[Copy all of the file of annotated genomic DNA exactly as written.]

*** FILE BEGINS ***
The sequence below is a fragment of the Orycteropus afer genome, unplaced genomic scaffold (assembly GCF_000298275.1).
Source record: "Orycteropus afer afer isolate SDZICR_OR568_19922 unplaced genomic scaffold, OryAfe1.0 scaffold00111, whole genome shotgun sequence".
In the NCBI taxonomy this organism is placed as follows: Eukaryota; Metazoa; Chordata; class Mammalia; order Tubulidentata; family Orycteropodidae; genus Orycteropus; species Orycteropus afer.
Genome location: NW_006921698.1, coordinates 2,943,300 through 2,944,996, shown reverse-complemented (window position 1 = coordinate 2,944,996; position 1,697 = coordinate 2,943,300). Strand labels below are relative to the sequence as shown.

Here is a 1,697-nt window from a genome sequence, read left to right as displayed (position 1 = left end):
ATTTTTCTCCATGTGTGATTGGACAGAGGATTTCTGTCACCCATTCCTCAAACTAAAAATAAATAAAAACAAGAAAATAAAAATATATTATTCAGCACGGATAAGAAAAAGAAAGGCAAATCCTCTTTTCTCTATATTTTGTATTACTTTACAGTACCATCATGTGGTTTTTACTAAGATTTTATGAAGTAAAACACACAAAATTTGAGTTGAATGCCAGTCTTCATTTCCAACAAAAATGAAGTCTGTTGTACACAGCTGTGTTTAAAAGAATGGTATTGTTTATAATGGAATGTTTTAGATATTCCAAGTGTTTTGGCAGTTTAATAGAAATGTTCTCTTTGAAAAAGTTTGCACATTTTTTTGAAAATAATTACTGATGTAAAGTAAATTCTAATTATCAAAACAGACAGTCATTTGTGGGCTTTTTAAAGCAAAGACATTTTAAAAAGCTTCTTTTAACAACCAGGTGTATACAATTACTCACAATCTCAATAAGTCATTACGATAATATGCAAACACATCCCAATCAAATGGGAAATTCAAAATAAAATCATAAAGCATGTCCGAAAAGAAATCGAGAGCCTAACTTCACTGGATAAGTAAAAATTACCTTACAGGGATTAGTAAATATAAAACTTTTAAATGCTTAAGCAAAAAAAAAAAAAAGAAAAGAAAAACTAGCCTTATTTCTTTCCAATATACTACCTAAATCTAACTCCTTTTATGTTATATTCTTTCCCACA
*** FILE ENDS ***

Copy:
The sequence below is a fragment of the Orycteropus afer genome, unplaced genomic scaffold (assembly GCF_000298275.1).
Source record: "Orycteropus afer afer isolate SDZICR_OR568_19922 unplaced genomic scaffold, OryAfe1.0 scaffold00111, whole genome shotgun sequence".
In the NCBI taxonomy this organism is placed as follows: Eukaryota; Metazoa; Chordata; class Mammalia; order Tubulidentata; family Orycteropodidae; genus Orycteropus; species Orycteropus afer.
Genome location: NW_006921698.1, coordinates 2,943,300 through 2,944,996, shown reverse-complemented (window position 1 = coordinate 2,944,996; position 1,697 = coordinate 2,943,300). Strand labels below are relative to the sequence as shown.

Here is a 1,697-nt window from a genome sequence, read left to right as displayed (position 1 = left end):
ATTTTTCTCCATGTGTGATTGGACAGAGGATTTCTGTCACCCATTCCTCAAACTAAAAATAAATAAAAACAAGAAAATAAAAATATATTATTCAGCACGGATAAGAAAAAGAAAGGCAAATCCTCTTTTCTCTATATTTTGTATTACTTTACAGTACCATCATGTGGTTTTTACTAAGATTTTATGAAGTAAAACACACAAAATTTGAGTTGAATGCCAGTCTTCATTTCCAACAAAAATGAAGTCTGTTGTACACAGCTGTGTTTAAAAGAATGGTATTGTTTATAATGGAATGTTTTAGATATTCCAAGTGTTTTGGCAGTTTAATAGAAATGTTCTCTTTGAAAAAGTTTGCACATTTTTTTGAAAATAATTACTGATGTAAAGTAAATTCTAATTATCAAAACAGACAGTCATTTGTGGGCTTTTTAAAGCAAAGACATTTTAAAAAGCTTCTTTTAACAACCAGGTGTATACAATTACTCACAATCTCAATAAGTCATTACGATAATATGCAAACACATCCCAATCAAATGGGAAATTCAAAATAAAATCATAAAGCATGTCCGAAAAGAAATCGAGAGCCTAACTTCACTGGATAAGTAAAAATTACCTTACAGGGATTAGTAAATATAAAACTTTTAAATGCTTAAGCAAAAAAAAAAAAAAGAAAAGAAAAACTAGCCTTATTTCTTTCCAATATACTACCTAAATCTAACTCCTTTTATGTTATATTCTTTCCCACA